Excerpt of Queen of Dreams by Chitra Banerjee Divakaruni
(Page 2 of 3)
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When the story was done my mother would kiss me, her lips as cool as silver
on my forehead. Sleep now, she whispered as she left, shutting the door behind
her. But I'd lie awake, listening to the soft cotton swish of her sari as she
walked down the corridor. She'd stop at the door to my dad's bedroom--that was
how I thought of the big, dark room in the back of the house with its large, too
soft bed and its tie-dyed bedspread--and I'd hear the companionable rumble of
their voices as they talked. In a few minutes I'd hear his door closing, her
footsteps walking away. She moved quietly and with confidence, the way deer
might step deep inside a forest, the rustle of her clothes a leafy breeze. I'd
listen until I heard the door to the sewing room open and close, the sigh of the
hinges. Then I'd let go and fall into the chocolate-syrup world of my dreams.
I dreamed a great deal during those years, and often my dreams were
suffocatingly intense. I'd wake from them with my heart pounding so hard I
thought it might burst. When I could move, I'd make my way down the dark
corridor by feel. Under my fingers the walls were rough and unfamiliar,
corrugated like dinosaur skin, all the way to the sewing room. I didn't know why
she called it that; she never sewed. When I opened the sighing door, I'd see her
on the floor, face turned to the wall, covers drawn up over her head, so still
that for a moment I'd be afraid that she was dead. But she'd wake immediately,
as though she could smell me the way an animal does her young. I'd try to crawl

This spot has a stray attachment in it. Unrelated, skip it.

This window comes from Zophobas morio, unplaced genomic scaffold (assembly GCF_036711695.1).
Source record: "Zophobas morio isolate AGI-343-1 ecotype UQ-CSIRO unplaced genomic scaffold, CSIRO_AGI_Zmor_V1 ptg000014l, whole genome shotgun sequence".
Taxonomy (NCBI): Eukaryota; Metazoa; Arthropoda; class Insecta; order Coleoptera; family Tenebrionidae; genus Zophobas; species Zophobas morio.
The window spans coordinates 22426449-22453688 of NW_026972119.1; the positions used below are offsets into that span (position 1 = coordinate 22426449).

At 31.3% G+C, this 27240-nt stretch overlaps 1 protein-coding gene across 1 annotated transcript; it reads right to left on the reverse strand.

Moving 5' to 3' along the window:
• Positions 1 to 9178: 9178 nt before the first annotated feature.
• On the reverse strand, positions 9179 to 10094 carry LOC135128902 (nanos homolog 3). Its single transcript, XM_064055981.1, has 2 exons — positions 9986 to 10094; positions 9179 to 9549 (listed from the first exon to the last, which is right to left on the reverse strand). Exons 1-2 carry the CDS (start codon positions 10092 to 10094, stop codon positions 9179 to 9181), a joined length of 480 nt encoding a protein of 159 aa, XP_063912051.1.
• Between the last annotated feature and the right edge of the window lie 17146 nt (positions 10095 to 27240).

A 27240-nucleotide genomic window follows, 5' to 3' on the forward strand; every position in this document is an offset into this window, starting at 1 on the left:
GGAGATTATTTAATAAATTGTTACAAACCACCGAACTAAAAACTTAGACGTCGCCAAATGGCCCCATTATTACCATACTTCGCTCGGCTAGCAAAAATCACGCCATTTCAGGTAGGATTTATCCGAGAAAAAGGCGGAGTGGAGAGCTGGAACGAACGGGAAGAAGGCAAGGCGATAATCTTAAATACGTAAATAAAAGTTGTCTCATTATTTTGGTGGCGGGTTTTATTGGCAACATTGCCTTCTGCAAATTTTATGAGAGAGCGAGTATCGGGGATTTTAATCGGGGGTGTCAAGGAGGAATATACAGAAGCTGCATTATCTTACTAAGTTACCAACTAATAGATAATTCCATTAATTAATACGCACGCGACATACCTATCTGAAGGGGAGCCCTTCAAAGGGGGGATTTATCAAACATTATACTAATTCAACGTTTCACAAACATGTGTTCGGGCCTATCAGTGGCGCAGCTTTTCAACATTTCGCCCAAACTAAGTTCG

under her blanket, but she always took me--firmly but kindly--back to my own
bed. She lay by me and stroked my hair, and sometimes, when the nightmare was
particularly troubling, she recited words I didn't understand until I fell back
into sleep. But she never stayed. In the morning when I awoke, she would be in
the kitchen, making scrambled eggs. The sewing room would be bare--I never knew
where she put her bedding. The carpet wasn't even flattened to indicate that
someone had slept there.
My discovery occurred on an afternoon when I'd gone to play at the home of
one of my classmates. This was a rare event because, in spite of my mother's
urgings, I didn't tend to socialize much. Children my own age did not seem
particularly interesting to me. I preferred to follow my mother around the
house, though she didn't encourage this. On occasion, I listened from behind a
door as she spoke on the phone, or watched her as she sat on the sofa with her
eyes closed, a frown of concentration on her forehead. It amazed me how still
she could be, how complete in herself. I tried it sometimes. But I could keep it
up for only a few minutes before I'd get pins and needles.
I've forgotten the girl's name, and why in the course of the afternoon we
went into her parents' bedroom, but I do remember her telling me not to jump on
her parents' bed, they didn't like it.
"You mean your mom sleeps here--with your dad?" I asked, surprised
and faintly disgusted.
"Sure she does," the girl replied. "You mean your mom
Under her incredulous eyes, I hung my guilty head.
"You guys are weird," she pronounced.
After that afternoon, I undertook a course of serious research. One by one, I
went to the homes of the children I knew (they were not many) and, between games
and snacks and TV, checked casually into their mothers' sleeping arrangements.
Finally I was forced to conclude that my family was, indeed, weird.
Armed with the statistics, I confronted my mother.
That was when I made the other discovery, the one that would nudge and gnaw
and mock at me all my growing-up years.
My mother was a dream teller.
The discovery did not come to me easily. My mother disliked speaking about
herself and, over the years of my childhood, had perfected many methods for
deflecting my questions. This time, though, I persisted.
Excerpted from Queen of Dreams by Chitra Banerjee Divakaruni, pages 1-9
of the hardcover edition. Copyright© 2004 by
Chitra Divakaruni. Excerpted by permission of Doubleday, a division of Random
House, Inc. All rights reserved. No part of this excerpt may be reproduced or
reprinted without permission in writing from the publisher.